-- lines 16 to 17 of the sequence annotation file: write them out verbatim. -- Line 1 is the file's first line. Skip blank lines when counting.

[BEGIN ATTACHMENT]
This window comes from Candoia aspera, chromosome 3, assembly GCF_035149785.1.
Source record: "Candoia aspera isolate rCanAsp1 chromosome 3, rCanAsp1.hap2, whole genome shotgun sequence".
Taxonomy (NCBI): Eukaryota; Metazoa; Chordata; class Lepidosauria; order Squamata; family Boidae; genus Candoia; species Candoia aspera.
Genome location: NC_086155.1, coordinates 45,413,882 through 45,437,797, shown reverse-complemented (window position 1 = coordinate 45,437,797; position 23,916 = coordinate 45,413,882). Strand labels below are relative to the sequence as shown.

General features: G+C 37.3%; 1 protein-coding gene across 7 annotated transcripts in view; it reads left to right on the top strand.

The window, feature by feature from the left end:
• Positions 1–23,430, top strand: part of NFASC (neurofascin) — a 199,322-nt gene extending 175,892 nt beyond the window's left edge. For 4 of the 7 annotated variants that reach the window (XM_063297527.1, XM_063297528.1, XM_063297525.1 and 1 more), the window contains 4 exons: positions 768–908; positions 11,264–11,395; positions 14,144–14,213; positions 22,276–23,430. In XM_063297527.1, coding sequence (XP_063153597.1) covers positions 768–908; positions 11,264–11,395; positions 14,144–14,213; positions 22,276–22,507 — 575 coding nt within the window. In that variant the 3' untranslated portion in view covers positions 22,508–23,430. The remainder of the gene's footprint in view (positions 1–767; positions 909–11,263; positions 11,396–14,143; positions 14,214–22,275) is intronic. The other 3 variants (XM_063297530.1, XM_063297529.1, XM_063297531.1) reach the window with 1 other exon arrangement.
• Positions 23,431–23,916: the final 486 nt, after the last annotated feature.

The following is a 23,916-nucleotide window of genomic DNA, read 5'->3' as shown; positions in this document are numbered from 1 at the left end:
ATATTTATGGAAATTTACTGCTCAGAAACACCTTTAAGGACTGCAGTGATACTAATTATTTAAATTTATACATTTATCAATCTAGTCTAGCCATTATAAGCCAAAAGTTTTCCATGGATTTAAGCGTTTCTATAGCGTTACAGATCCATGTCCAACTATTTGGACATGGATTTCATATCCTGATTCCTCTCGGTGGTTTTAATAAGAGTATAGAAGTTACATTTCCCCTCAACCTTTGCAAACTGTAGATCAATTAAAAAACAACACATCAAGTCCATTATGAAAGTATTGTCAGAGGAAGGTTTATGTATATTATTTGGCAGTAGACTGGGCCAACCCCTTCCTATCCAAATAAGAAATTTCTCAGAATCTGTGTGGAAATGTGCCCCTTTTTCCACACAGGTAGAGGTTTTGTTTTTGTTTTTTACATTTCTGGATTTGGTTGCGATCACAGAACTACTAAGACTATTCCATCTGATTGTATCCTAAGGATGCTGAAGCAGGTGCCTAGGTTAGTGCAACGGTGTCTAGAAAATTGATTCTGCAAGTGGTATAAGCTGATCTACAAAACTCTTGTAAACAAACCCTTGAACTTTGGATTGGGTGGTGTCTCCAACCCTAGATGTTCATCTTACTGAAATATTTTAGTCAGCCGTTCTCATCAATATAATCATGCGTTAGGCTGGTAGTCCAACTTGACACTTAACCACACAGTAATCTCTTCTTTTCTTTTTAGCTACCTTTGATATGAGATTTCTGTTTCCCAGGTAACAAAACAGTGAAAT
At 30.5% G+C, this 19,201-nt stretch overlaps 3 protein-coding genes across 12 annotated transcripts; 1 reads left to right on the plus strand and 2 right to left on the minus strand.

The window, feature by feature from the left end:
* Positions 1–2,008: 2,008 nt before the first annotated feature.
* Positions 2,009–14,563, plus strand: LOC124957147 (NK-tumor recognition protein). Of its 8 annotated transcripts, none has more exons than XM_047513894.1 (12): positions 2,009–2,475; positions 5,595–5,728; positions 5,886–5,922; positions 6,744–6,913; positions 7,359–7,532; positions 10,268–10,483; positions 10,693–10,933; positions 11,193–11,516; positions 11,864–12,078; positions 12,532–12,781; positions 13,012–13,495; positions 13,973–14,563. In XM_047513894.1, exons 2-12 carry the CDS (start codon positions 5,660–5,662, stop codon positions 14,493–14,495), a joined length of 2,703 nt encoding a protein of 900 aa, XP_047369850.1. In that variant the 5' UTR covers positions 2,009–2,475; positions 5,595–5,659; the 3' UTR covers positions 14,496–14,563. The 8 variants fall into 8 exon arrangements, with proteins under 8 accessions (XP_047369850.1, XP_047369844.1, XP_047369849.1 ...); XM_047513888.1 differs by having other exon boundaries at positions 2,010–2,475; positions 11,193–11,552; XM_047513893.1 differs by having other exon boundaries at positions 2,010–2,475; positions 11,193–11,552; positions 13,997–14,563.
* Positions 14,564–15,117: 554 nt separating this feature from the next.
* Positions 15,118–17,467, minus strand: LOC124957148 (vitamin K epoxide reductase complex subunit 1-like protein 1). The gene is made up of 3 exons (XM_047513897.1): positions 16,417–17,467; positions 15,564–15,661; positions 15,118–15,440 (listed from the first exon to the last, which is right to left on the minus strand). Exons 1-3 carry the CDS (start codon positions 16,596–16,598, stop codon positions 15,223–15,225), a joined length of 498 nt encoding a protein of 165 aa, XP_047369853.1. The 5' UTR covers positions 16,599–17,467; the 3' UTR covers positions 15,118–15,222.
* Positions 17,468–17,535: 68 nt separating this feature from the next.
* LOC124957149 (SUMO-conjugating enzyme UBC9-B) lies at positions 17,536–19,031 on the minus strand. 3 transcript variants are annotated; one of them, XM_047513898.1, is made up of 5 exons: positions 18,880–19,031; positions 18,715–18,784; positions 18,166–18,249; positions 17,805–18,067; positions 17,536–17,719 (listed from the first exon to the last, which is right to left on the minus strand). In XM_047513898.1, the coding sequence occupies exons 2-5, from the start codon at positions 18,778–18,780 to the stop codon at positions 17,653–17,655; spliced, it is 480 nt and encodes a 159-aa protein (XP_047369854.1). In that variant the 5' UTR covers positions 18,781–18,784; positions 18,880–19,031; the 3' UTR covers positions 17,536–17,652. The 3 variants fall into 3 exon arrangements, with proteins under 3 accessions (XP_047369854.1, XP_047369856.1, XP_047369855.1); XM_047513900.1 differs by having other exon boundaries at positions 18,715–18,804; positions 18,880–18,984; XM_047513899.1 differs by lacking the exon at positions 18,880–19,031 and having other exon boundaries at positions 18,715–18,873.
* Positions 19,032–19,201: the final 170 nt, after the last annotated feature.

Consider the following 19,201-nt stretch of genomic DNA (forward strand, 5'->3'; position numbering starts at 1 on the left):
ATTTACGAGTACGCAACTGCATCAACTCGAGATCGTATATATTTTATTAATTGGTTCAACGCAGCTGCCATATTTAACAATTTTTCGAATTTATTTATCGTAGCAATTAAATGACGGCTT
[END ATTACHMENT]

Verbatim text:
* Positions 15,118–17,467, minus strand: LOC124957148 (vitamin K epoxide reductase complex subunit 1-like protein 1). The gene is made up of 3 exons (XM_047513897.1): positions 16,417–17,467; positions 15,564–15,661; positions 15,118–15,440 (listed from the first exon to the last, which is right to left on the minus strand). Exons 1-3 carry the CDS (start codon positions 16,596–16,598, stop codon positions 15,223–15,225), a joined length of 498 nt encoding a protein of 165 aa, XP_047369853.1. The 5' UTR covers positions 16,599–17,467; the 3' UTR covers positions 15,118–15,222.
* Positions 17,468–17,535: 68 nt separating this feature from the next.